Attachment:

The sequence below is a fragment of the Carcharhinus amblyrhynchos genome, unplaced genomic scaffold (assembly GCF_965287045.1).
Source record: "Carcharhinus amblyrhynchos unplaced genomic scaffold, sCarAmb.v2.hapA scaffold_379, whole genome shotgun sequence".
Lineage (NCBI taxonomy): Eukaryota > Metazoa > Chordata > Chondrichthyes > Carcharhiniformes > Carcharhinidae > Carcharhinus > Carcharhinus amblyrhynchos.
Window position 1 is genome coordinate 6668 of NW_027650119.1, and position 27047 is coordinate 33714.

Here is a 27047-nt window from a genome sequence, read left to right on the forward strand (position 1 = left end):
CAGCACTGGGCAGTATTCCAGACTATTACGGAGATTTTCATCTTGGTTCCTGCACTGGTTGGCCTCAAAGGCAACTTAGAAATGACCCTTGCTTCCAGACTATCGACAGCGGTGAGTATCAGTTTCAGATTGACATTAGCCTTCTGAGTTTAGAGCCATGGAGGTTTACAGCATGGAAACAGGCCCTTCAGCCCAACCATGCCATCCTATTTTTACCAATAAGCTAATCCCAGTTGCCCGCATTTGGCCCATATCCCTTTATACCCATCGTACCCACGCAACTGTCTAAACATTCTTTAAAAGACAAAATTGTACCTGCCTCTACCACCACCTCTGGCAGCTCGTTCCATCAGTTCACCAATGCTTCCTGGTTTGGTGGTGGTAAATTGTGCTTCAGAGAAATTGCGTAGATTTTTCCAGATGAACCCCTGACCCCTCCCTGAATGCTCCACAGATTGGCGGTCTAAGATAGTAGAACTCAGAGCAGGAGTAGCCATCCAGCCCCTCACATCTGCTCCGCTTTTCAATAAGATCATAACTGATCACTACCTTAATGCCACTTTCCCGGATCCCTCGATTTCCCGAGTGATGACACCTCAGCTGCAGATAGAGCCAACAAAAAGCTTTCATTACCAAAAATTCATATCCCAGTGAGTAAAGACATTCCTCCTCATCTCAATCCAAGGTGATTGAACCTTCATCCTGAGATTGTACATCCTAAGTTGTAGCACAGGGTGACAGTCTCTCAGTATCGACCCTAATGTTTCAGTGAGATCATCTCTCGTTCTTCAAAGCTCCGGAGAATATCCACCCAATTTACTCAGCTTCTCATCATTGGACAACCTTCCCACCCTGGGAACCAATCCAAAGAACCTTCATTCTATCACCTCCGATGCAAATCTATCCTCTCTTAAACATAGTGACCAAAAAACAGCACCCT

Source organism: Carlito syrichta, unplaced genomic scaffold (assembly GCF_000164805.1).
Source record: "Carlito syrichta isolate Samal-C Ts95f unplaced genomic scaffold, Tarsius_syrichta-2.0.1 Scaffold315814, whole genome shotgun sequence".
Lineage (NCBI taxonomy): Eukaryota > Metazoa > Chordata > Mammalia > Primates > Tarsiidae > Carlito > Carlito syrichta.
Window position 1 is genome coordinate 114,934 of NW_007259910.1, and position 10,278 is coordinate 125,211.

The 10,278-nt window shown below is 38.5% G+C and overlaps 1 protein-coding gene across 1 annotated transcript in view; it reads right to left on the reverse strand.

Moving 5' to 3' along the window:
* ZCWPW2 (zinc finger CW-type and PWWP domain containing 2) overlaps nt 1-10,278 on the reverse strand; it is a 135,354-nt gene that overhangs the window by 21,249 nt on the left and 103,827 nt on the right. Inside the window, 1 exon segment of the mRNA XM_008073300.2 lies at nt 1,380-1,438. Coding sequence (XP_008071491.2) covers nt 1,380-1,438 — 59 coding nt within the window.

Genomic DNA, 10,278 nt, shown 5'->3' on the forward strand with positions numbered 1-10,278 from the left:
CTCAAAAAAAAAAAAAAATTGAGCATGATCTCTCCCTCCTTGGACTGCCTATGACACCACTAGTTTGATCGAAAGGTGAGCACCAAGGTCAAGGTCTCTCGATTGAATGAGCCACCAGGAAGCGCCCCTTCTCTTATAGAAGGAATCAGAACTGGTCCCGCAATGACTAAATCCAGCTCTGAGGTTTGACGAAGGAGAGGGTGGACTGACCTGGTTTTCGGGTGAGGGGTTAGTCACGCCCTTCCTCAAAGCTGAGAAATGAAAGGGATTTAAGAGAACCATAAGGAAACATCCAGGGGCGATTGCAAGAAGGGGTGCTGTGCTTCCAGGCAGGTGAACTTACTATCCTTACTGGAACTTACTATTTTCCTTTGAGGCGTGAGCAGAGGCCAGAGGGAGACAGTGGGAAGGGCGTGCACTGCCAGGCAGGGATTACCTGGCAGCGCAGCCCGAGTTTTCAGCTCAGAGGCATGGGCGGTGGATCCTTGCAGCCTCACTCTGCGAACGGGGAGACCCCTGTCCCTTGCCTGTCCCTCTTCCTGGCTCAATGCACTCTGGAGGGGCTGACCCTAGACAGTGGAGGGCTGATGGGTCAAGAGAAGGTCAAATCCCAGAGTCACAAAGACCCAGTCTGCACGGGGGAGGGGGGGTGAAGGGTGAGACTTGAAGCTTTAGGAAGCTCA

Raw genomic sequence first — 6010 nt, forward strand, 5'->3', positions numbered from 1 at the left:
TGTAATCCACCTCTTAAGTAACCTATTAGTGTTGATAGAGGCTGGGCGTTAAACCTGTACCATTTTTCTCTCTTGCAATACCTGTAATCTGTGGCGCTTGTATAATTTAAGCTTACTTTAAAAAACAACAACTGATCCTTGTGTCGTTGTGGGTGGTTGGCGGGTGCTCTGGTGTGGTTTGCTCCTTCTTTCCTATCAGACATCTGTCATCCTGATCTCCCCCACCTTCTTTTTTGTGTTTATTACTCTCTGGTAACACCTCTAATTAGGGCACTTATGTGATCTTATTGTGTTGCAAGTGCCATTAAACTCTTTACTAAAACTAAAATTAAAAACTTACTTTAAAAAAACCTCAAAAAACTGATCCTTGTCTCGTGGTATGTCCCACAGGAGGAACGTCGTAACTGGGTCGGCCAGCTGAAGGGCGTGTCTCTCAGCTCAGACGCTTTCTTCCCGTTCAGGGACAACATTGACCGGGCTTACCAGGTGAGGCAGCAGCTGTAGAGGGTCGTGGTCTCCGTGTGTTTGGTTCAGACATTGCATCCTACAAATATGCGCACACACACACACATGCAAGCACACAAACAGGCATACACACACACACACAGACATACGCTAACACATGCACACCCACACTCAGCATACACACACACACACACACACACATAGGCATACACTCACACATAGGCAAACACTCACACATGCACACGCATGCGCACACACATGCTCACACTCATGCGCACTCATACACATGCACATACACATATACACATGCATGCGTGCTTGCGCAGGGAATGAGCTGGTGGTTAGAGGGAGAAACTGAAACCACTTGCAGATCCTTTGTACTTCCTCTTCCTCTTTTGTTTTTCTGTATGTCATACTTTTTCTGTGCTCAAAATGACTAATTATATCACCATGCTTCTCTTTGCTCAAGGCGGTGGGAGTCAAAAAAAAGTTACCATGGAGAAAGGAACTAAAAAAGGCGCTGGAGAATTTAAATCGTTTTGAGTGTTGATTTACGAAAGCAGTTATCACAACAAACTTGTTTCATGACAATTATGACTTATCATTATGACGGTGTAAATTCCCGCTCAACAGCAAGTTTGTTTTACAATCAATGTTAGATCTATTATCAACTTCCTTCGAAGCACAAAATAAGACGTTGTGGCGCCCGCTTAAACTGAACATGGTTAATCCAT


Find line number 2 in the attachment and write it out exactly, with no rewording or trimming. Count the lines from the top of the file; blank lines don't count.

Source record: "Carcharhinus amblyrhynchos unplaced genomic scaffold, sCarAmb.v2.hapA scaffold_379, whole genome shotgun sequence".